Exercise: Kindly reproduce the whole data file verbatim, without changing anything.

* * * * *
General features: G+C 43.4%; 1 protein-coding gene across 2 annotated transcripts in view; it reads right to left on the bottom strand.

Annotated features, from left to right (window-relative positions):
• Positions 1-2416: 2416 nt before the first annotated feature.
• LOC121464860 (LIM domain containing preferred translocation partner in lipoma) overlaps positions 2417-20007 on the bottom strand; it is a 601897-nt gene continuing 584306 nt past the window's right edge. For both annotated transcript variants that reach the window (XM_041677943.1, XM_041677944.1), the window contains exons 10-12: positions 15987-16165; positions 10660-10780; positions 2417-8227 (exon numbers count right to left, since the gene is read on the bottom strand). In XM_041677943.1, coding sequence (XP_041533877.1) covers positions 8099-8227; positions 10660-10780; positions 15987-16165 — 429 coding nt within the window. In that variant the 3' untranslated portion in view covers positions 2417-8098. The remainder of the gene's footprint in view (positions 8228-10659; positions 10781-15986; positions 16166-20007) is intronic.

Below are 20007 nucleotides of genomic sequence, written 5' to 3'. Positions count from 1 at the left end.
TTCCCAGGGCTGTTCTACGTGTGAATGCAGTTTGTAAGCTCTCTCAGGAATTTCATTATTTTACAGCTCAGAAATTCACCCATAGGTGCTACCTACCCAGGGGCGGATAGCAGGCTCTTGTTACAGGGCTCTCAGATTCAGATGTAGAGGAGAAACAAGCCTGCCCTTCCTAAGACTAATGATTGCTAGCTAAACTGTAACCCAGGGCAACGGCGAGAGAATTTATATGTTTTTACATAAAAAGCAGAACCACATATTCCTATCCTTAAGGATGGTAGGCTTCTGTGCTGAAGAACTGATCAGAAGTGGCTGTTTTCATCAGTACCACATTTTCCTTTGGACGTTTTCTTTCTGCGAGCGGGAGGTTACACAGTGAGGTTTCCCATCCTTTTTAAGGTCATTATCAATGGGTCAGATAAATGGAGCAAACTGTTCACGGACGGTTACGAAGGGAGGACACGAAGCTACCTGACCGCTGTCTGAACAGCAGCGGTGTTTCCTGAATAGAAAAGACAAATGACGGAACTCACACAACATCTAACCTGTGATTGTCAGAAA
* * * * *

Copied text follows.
General features: G+C 43.4%; 1 protein-coding gene across 2 annotated transcripts in view; it reads right to left on the bottom strand.

Annotated features, from left to right (window-relative positions):
• Positions 1-2416: 2416 nt before the first annotated feature.
• LOC121464860 (LIM domain containing preferred translocation partner in lipoma) overlaps positions 2417-20007 on the bottom strand; it is a 601897-nt gene continuing 584306 nt past the window's right edge. For both annotated transcript variants that reach the window (XM_041677943.1, XM_041677944.1), the window contains exons 10-12: positions 15987-16165; positions 10660-10780; positions 2417-8227 (exon numbers count right to left, since the gene is read on the bottom strand). In XM_041677943.1, coding sequence (XP_041533877.1) covers positions 8099-8227; positions 10660-10780; positions 15987-16165 — 429 coding nt within the window. In that variant the 3' untranslated portion in view covers positions 2417-8098. The remainder of the gene's footprint in view (positions 8228-10659; positions 10781-15986; positions 16166-20007) is intronic.

Below are 20007 nucleotides of genomic sequence, written 5' to 3'. Positions count from 1 at the left end.
TTCCCAGGGCTGTTCTACGTGTGAATGCAGTTTGTAAGCTCTCTCAGGAATTTCATTATTTTACAGCTCAGAAATTCACCCATAGGTGCTACCTACCCAGGGGCGGATAGCAGGCTCTTGTTACAGGGCTCTCAGATTCAGATGTAGAGGAGAAACAAGCCTGCCCTTCCTAAGACTAATGATTGCTAGCTAAACTGTAACCCAGGGCAACGGCGAGAGAATTTATATGTTTTTACATAAAAAGCAGAACCACATATTCCTATCCTTAAGGATGGTAGGCTTCTGTGCTGAAGAACTGATCAGAAGTGGCTGTTTTCATCAGTACCACATTTTCCTTTGGACGTTTTCTTTCTGCGAGCGGGAGGTTACACAGTGAGGTTTCCCATCCTTTTTAAGGTCATTATCAATGGGTCAGATAAATGGAGCAAACTGTTCACGGACGGTTACGAAGGGAGGACACGAAGCTACCTGACCGCTGTCTGAACAGCAGCGGTGTTTCCTGAATAGAAAAGACAAATGACGGAACTCACACAACATCTAACCTGTGATTGTCAGAAA